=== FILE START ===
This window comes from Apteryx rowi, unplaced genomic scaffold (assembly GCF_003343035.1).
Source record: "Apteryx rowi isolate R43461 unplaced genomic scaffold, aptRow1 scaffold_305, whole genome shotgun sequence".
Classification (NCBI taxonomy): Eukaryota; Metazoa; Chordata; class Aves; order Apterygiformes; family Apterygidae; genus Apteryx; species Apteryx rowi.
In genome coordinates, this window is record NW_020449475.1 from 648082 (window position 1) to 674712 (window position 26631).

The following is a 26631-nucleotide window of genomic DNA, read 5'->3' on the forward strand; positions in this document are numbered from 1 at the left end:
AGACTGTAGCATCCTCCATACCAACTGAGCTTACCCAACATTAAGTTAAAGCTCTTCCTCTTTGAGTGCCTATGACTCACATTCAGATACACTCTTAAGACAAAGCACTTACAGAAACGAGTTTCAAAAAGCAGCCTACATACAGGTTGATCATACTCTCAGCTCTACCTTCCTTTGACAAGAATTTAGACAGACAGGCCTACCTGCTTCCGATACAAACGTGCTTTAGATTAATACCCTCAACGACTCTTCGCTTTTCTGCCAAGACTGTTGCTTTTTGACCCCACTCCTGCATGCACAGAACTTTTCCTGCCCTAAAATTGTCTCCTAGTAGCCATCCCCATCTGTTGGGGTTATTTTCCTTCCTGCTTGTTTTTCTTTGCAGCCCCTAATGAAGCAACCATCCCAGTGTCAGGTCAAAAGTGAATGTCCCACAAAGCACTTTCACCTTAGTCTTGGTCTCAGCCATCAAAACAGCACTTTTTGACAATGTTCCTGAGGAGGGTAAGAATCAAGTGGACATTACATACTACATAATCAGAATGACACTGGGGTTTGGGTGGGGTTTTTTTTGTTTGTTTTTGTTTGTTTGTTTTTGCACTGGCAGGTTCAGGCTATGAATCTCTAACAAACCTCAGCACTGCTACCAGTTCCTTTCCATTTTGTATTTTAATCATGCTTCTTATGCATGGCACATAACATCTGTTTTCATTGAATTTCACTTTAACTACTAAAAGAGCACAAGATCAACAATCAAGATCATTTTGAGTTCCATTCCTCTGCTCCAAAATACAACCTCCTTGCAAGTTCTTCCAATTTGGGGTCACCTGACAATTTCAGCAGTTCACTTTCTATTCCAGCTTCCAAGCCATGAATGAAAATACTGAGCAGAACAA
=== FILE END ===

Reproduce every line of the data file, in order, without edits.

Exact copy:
This window comes from Apteryx rowi, unplaced genomic scaffold (assembly GCF_003343035.1).
Source record: "Apteryx rowi isolate R43461 unplaced genomic scaffold, aptRow1 scaffold_305, whole genome shotgun sequence".
Classification (NCBI taxonomy): Eukaryota; Metazoa; Chordata; class Aves; order Apterygiformes; family Apterygidae; genus Apteryx; species Apteryx rowi.
In genome coordinates, this window is record NW_020449475.1 from 648082 (window position 1) to 674712 (window position 26631).

The following is a 26631-nucleotide window of genomic DNA, read 5'->3' on the forward strand; positions in this document are numbered from 1 at the left end:
AGACTGTAGCATCCTCCATACCAACTGAGCTTACCCAACATTAAGTTAAAGCTCTTCCTCTTTGAGTGCCTATGACTCACATTCAGATACACTCTTAAGACAAAGCACTTACAGAAACGAGTTTCAAAAAGCAGCCTACATACAGGTTGATCATACTCTCAGCTCTACCTTCCTTTGACAAGAATTTAGACAGACAGGCCTACCTGCTTCCGATACAAACGTGCTTTAGATTAATACCCTCAACGACTCTTCGCTTTTCTGCCAAGACTGTTGCTTTTTGACCCCACTCCTGCATGCACAGAACTTTTCCTGCCCTAAAATTGTCTCCTAGTAGCCATCCCCATCTGTTGGGGTTATTTTCCTTCCTGCTTGTTTTTCTTTGCAGCCCCTAATGAAGCAACCATCCCAGTGTCAGGTCAAAAGTGAATGTCCCACAAAGCACTTTCACCTTAGTCTTGGTCTCAGCCATCAAAACAGCACTTTTTGACAATGTTCCTGAGGAGGGTAAGAATCAAGTGGACATTACATACTACATAATCAGAATGACACTGGGGTTTGGGTGGGGTTTTTTTTGTTTGTTTTTGTTTGTTTGTTTTTGCACTGGCAGGTTCAGGCTATGAATCTCTAACAAACCTCAGCACTGCTACCAGTTCCTTTCCATTTTGTATTTTAATCATGCTTCTTATGCATGGCACATAACATCTGTTTTCATTGAATTTCACTTTAACTACTAAAAGAGCACAAGATCAACAATCAAGATCATTTTGAGTTCCATTCCTCTGCTCCAAAATACAACCTCCTTGCAAGTTCTTCCAATTTGGGGTCACCTGACAATTTCAGCAGTTCACTTTCTATTCCAGCTTCCAAGCCATGAATGAAAATACTGAGCAGAACAA